Re: Key management with tests

From: Stephen Frost <sfrost(at)snowman(dot)net>
To: Bruce Momjian <bruce(at)momjian(dot)us>
Cc: Alvaro Herrera <alvherre(at)alvh(dot)no-ip(dot)org>, PostgreSQL-development <pgsql-hackers(at)postgresql(dot)org>, Masahiko Sawada <masahiko(dot)sawada(at)2ndquadrant(dot)com>
Subject: Re: Key management with tests
Date: 2021-01-08 20:33:44
Views: Raw Message | Whole Thread | Download mbox | Resend email
Lists: pgsql-hackers


* Bruce Momjian (bruce(at)momjian(dot)us) wrote:
> On Thu, Jan 7, 2021 at 04:08:49PM -0300, Álvaro Herrera wrote:
> > On 2021-Jan-07, Bruce Momjian wrote:
> >
> > > All the tests pass now. The current src/test directory is 19MB, and
> > > adding these tests takes it to 23MB, or a 20% increase. That seems like
> > > a lot. It is testing 128-bit and 256-bit keys --- should we do fewer
> > > tests, or just test 256, or use gzip to compress the tests by 50%?
> > > (Does every platform have gzip?)
> >
> > So the tests are about 95% of the patch ... do we really need that many
> > tests?
> No, I don't think so. Stephen imported the entire NIST test suite. It
> was so comperhensive, it detected several OpenSSL bugs for zero-length
> strings, which I already reported, but we would never be encrypting
> zero-length strings, so there wasn't a lot of value to it.

I ran the entire test suite locally to ensure everything worked, but I
didn't actually include all of it in the PR which you merged- I had
already reduced it quite a bit by removing all 'additional
authenticated data' test cases (which the tests will automatically skip
and which we haven't implemented support for in the common library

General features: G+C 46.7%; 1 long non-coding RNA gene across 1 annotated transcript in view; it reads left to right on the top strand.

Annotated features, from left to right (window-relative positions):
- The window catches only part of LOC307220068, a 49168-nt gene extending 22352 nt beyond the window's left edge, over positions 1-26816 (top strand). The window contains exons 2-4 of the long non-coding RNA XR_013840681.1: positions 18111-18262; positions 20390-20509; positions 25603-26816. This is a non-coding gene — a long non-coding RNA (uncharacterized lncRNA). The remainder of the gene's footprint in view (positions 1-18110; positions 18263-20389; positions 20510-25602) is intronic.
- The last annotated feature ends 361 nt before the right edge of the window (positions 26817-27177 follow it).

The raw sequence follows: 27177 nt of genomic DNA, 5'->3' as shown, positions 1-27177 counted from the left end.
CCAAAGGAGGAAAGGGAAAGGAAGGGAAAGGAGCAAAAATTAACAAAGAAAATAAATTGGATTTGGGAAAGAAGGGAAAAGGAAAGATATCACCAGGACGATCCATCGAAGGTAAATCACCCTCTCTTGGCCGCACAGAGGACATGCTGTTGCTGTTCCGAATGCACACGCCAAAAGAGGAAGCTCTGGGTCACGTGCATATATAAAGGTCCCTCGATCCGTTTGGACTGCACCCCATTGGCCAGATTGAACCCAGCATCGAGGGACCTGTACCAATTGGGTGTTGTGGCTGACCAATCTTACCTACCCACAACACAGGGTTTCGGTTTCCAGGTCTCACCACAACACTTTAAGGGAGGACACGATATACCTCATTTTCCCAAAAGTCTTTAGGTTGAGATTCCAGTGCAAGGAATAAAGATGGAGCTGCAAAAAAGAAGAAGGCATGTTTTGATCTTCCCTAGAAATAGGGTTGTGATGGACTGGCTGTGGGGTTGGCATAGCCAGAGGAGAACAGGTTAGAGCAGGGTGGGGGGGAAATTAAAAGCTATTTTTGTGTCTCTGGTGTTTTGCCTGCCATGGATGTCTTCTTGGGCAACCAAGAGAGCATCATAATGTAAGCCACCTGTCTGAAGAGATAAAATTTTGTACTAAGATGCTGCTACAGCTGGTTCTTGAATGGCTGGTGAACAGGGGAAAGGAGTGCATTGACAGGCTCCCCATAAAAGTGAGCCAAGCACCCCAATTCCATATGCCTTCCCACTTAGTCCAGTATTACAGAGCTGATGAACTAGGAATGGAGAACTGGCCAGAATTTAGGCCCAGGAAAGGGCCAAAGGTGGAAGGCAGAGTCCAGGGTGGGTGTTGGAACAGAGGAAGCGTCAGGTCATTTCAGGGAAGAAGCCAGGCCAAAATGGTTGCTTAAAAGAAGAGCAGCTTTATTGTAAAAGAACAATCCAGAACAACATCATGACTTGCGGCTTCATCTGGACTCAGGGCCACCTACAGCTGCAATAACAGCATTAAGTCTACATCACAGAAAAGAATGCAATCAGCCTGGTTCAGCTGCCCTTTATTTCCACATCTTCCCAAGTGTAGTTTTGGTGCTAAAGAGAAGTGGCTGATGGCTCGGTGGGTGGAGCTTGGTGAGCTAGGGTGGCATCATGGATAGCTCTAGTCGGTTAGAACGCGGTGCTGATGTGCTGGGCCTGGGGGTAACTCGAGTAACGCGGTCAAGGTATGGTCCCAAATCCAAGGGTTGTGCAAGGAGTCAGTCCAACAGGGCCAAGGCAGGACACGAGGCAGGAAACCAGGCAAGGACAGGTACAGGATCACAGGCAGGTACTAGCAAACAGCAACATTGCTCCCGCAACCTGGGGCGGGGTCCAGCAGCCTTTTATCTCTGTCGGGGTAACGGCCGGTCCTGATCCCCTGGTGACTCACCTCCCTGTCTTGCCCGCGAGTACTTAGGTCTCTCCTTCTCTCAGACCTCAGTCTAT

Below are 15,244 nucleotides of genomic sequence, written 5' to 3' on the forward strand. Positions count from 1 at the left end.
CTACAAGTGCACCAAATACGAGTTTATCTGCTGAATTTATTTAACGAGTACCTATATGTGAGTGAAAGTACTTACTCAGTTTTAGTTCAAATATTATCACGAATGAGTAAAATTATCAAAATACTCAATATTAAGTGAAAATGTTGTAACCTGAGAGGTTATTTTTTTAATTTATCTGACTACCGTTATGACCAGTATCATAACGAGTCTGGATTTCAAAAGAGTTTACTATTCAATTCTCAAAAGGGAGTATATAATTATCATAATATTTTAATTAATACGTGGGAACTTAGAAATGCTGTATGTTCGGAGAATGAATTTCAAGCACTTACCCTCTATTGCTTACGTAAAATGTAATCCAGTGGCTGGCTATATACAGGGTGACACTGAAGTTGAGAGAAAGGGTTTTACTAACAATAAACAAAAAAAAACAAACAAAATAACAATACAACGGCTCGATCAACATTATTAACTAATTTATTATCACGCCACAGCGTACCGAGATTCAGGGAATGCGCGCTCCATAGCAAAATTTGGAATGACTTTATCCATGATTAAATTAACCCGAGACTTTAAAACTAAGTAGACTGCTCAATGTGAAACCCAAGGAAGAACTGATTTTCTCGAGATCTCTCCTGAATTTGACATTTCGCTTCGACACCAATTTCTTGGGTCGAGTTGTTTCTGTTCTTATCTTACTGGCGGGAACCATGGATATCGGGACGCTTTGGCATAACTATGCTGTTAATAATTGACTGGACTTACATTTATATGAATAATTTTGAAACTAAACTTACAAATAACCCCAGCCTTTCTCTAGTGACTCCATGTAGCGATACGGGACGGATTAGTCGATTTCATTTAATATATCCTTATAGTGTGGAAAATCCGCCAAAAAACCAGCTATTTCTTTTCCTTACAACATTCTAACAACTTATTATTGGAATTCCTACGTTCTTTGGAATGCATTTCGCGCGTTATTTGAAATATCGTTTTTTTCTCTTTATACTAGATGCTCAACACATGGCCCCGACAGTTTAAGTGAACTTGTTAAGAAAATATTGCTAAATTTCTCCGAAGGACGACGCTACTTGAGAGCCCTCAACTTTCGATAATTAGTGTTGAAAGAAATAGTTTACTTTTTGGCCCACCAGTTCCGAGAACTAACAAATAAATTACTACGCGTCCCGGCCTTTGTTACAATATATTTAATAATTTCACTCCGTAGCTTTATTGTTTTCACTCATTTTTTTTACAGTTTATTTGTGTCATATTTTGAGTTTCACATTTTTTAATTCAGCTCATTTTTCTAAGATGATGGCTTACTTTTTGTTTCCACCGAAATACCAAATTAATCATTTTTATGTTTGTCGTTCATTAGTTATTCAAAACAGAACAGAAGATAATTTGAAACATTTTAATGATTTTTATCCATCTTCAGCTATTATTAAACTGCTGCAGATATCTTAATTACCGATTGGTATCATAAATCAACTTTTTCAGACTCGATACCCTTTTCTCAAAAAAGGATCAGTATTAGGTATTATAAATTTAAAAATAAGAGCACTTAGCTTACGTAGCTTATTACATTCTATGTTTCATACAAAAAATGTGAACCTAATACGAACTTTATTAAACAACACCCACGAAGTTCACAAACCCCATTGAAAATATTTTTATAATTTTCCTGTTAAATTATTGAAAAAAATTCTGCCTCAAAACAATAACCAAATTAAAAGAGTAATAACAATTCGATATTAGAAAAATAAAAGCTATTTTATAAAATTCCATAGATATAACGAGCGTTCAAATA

wrappers) and by removing the 192-bit cases. This reduced the overall
test set by about 2/3rd's or so, as I recall.

> Anyway, I think we need to figure out how to trim. The first part would
> be to figure out whether we need 128 _and_ 256-bit tests, and then see
> what items are really useful. Stephen, do you have any ideas on that?
> We currently have 10296 tests, and I think we could get away with 100.

Yeah, it's probably still too much, but I don't have any particularly
justifiable suggestions as to exactly what we should remove or what we
should keep.

Perhaps it'd make sense to try and cover the cases that are more likely
to be issues between our wrapper functions and OpenSSL, and not stress
too much about constantly testing cases that should really be up to
OpenSSL. As such, I'd propose:

- Add back in some 192-bit tests, so we cover all three bit lengths.
- Add back in some additional authenticated test cases, just to make
sure that, until/unless we implement support, the test code properly
skips over those.
- Keep tests for various length plaintext/ciphertext (including 0-byte
cases, so we make sure those work, since they really should).
- Keep at least one test for each length of tag that's included in the
test suite.

I'm not sure how many tests we'd end up with from that, but my swag /
gut feeling is that it'd probably be on the order of 100ish and a small
enough set that it won't dwarf the rest of the patch.

Would be nice if we had a way for some buildfarm animal or something to
pull in the entire suite and test it, imv.. If anyone wants to
volunteer, I'd be happy to explain how to make that happen (it's not
hard though- download/unzip the files, drop them in the directory,
update the test script to add all the files into the array).



In response to


Browse pgsql-hackers by date

  From Date Subject
Next Message Stephen Frost 2021-01-08 20:34:23 Re: Key management with tests
Previous Message Alvaro Herrera 2021-01-08 20:08:43 Re: A failure of standby to follow timeline switch